I also have to be fair and admit that although we fought very hard to get the aggregators out, it would be difficult to make happen because it is such a widespread and accepted model. Eighty per cent of platform workers operate through aggregators. So there is a lot of political interest from the aggregators and the platforms – it’s a big market and it is worth a lot of money.
It’s very hard to challenge it, but the worst thing about this legislation – which thankfully hasn’t come into force yet and we are hoping it won’t come into force – is that it prevents us from taking action in the courts and pursuing the digital platform as the employer, because they will be protected by this law.
GEP: The platforms are satisfied with the legislation, they are all supportive of it. The one thing they seem to be unhappy about is they have to conduct monthly monitoring of the aggregators, which they say is an administrative burden. Do you think there is any chance that through this legislation the aggregators could be cleaned up, so that there is less illegal activity?
SB: It is in the platforms best interests to pick aggregators that are least likely to get them into trouble. There’s been a little bit of order introduced to this market.
But it’s important to understand that we started with a text that was pretty decent, because it envisaged subsidiary liability of the platforms for the workers’ obligations if they are employed by the aggregators. This was inspired by sub-contracting chains in international posting in the EU, where we know that the chains are so long and its risky for the workers not to get their pay, so everyone in the sub-contracting chain is liable.
This is what we suggested when we realised they were not going to take the aggregators out of the law. We said ‘okay, if you keep the aggregators, make the platforms liable for any kind of unpaid obligations’. However, by the end of the process – which as I said, was only two meetings – there was another provision in the law which said ‘they will not be liable if they collect the information from the aggregators that the wage is being paid out’. Which is basically just a paper collection exercise for platforms.
GEP: It’s interesting to consider the EU Platform Work Directive in the context of the Croatian law, because as you know the issue of sub-contracting in the gig economy is very relevant in many European countries, not just Croatia. There was nothing in the European Commission’s initial draft proposal which directly addressed the question of intermediaries and whether they can be legitimate employers of platform workers.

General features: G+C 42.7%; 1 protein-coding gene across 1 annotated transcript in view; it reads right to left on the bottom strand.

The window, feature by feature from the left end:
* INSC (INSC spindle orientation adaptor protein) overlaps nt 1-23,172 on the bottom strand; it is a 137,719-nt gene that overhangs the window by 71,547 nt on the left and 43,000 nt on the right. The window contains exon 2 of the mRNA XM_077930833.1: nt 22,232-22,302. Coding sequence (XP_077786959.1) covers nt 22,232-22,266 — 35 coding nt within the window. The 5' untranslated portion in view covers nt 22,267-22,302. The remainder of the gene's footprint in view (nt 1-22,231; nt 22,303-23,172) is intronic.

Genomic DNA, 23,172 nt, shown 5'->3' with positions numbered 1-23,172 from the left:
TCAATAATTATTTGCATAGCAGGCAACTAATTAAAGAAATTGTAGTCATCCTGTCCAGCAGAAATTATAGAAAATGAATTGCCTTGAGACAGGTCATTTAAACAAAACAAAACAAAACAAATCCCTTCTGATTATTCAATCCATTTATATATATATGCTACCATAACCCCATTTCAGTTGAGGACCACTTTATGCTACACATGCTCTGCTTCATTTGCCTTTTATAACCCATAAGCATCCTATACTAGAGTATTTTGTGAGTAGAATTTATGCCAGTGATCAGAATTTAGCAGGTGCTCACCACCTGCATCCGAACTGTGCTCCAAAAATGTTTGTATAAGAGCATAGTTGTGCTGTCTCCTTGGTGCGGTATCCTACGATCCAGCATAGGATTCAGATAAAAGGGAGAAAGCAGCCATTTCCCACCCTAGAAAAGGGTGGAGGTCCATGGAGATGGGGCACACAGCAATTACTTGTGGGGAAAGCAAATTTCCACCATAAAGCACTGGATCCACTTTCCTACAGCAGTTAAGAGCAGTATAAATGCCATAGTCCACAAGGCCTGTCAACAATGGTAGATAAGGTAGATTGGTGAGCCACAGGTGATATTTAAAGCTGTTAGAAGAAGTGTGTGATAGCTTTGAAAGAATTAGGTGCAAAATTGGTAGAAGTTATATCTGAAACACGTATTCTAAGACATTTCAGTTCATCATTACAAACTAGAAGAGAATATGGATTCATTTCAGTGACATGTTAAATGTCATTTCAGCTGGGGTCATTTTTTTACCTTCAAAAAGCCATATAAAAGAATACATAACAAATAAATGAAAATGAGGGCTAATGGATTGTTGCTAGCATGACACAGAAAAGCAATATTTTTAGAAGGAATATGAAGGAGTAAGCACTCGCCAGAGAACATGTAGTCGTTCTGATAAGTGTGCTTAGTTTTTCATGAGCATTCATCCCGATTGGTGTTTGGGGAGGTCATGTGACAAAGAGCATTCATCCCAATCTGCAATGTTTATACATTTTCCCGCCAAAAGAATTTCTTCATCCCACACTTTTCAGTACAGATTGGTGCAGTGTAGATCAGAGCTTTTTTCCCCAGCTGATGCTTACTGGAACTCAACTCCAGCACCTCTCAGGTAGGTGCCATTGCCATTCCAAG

In an article published by Balkan Insight on the Croatian law, they asked the European Commission about the Directive and the role of intermediaries, and the Commission replied that both the Council and the Parliament “are looking into the issue of intermediaries with a view to ensuring that the use of intermediaries does not lead to a lower level of protection for persons performing platform work”. That suggests that the Directive could legitimise the role of intermediaries in the platform economy. Would that be a concern for you?
SB: Yeah, for Croatia it would be a concern. Judging from our own very extensive experience, we do think that intermediaries are just a bad idea and are taking us away from what we need in the Directive as a European response.
Our government has bragged about the fact that it was they who initially proposed that the Directive should recognise the third-party intermediaries. The Croatian government have lobbied for this in the Council. I understand in the Czech Republic’s proposal [when it was president of the Council of the EU until January 2023] there was something about intermediaries in the text, but lately it’s been removed. But I think this is still a topic within the Council.
Also, after the Croatian legislation was passed, I read about similar legislation in Malta. The situation with the Directive was really dynamic and we saw how the platforms were trying to adjust, and I think the intermediaries is a kind of back up strategy for them.